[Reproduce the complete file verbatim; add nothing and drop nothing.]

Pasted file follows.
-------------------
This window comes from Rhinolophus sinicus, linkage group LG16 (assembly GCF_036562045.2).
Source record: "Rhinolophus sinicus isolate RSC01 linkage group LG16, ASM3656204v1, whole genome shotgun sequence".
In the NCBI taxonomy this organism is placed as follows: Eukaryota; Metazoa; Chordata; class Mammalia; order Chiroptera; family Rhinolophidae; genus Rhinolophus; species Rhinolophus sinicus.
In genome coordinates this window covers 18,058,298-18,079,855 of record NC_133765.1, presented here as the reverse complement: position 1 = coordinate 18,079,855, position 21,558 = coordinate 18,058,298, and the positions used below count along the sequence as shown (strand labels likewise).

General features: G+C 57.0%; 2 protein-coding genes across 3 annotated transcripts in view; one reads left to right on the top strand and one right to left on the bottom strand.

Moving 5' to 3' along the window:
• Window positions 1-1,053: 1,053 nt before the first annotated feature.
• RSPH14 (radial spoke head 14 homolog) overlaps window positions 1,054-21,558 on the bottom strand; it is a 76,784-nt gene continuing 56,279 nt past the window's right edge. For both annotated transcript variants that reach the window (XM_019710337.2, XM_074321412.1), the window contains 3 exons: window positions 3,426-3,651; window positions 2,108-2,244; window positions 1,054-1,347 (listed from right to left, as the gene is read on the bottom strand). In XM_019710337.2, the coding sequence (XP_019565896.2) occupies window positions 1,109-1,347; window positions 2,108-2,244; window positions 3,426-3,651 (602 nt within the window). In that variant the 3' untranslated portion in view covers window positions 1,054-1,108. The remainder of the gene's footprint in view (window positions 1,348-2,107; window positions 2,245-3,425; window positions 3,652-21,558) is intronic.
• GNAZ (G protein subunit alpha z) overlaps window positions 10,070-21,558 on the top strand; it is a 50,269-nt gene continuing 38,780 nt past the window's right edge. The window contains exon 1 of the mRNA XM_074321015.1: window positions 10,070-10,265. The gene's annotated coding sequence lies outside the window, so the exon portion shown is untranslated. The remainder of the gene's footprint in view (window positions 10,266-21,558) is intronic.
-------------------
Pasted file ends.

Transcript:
This window comes from Rhinolophus sinicus, linkage group LG16 (assembly GCF_036562045.2).
Source record: "Rhinolophus sinicus isolate RSC01 linkage group LG16, ASM3656204v1, whole genome shotgun sequence".
In the NCBI taxonomy this organism is placed as follows: Eukaryota; Metazoa; Chordata; class Mammalia; order Chiroptera; family Rhinolophidae; genus Rhinolophus; species Rhinolophus sinicus.
In genome coordinates this window covers 18,058,298-18,079,855 of record NC_133765.1, presented here as the reverse complement: position 1 = coordinate 18,079,855, position 21,558 = coordinate 18,058,298, and the positions used below count along the sequence as shown (strand labels likewise).

General features: G+C 57.0%; 2 protein-coding genes across 3 annotated transcripts in view; one reads left to right on the top strand and one right to left on the bottom strand.

Moving 5' to 3' along the window:
• Window positions 1-1,053: 1,053 nt before the first annotated feature.
• RSPH14 (radial spoke head 14 homolog) overlaps window positions 1,054-21,558 on the bottom strand; it is a 76,784-nt gene continuing 56,279 nt past the window's right edge. For both annotated transcript variants that reach the window (XM_019710337.2, XM_074321412.1), the window contains 3 exons: window positions 3,426-3,651; window positions 2,108-2,244; window positions 1,054-1,347 (listed from right to left, as the gene is read on the bottom strand). In XM_019710337.2, the coding sequence (XP_019565896.2) occupies window positions 1,109-1,347; window positions 2,108-2,244; window positions 3,426-3,651 (602 nt within the window). In that variant the 3' untranslated portion in view covers window positions 1,054-1,108. The remainder of the gene's footprint in view (window positions 1,348-2,107; window positions 2,245-3,425; window positions 3,652-21,558) is intronic.
• GNAZ (G protein subunit alpha z) overlaps window positions 10,070-21,558 on the top strand; it is a 50,269-nt gene continuing 38,780 nt past the window's right edge. The window contains exon 1 of the mRNA XM_074321015.1: window positions 10,070-10,265. The gene's annotated coding sequence lies outside the window, so the exon portion shown is untranslated. The remainder of the gene's footprint in view (window positions 10,266-21,558) is intronic.